Then to double check my measuring I have the weight of my tub written on the side and I calculate the tub weight and the weight of all the soft oils in the recipe combined and check it tallies with what I have got on my scale.

I do the lye solution in advance (earlier that day or day before) and it is left outside in a plastic storage box. I find it helps slow the process down into stages so when I am making the lye that is all I am doing and I don't need to be thinking about any other parts of the process at that time.

So once I bring my lye solution in all I have on my table is my oils combined in one mixing tub and any additives next to it. I find not having clutter on the table when actually soaping helps.
 

JuliaNegusuk

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I have a checklist for each soap recipe like Deana and tick off each ingredient which I weigh and set out before starting anything. In fact after weighing out all the ingredients I usually walk away and have a cup of tea before I actually start the making process.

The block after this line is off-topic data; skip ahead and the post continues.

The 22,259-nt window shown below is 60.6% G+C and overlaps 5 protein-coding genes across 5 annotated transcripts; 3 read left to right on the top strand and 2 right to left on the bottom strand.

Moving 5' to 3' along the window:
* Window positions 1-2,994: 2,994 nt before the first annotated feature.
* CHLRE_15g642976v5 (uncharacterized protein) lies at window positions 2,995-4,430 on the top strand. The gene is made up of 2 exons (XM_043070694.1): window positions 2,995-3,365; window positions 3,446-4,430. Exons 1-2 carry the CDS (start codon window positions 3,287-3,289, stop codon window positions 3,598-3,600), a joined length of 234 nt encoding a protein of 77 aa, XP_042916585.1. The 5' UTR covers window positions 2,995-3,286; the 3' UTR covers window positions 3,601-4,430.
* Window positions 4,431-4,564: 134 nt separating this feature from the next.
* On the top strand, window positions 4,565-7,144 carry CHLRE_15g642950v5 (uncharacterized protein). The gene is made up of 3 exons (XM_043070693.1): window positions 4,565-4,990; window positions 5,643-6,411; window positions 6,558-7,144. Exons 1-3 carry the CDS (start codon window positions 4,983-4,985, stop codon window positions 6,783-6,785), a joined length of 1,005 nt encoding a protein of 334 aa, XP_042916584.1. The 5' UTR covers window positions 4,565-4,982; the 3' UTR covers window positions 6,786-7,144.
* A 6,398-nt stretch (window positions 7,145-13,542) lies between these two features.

One interesting thing I discovered was the importance of thoroughly scraping out your containers when mixing. As an experiment once I decided to pour out my hard oils after melting in a pan without scraping the pan with my spatula and weighed the result. I can't remember the figures now but I remember being shocked at how much oil was left just sticking to the sides of the pan, something like 10 or 15 grams, which for my smallish batches is a significant amount. Since the I have always manically scraped my containers to get every last bit of oil and lye into the mix.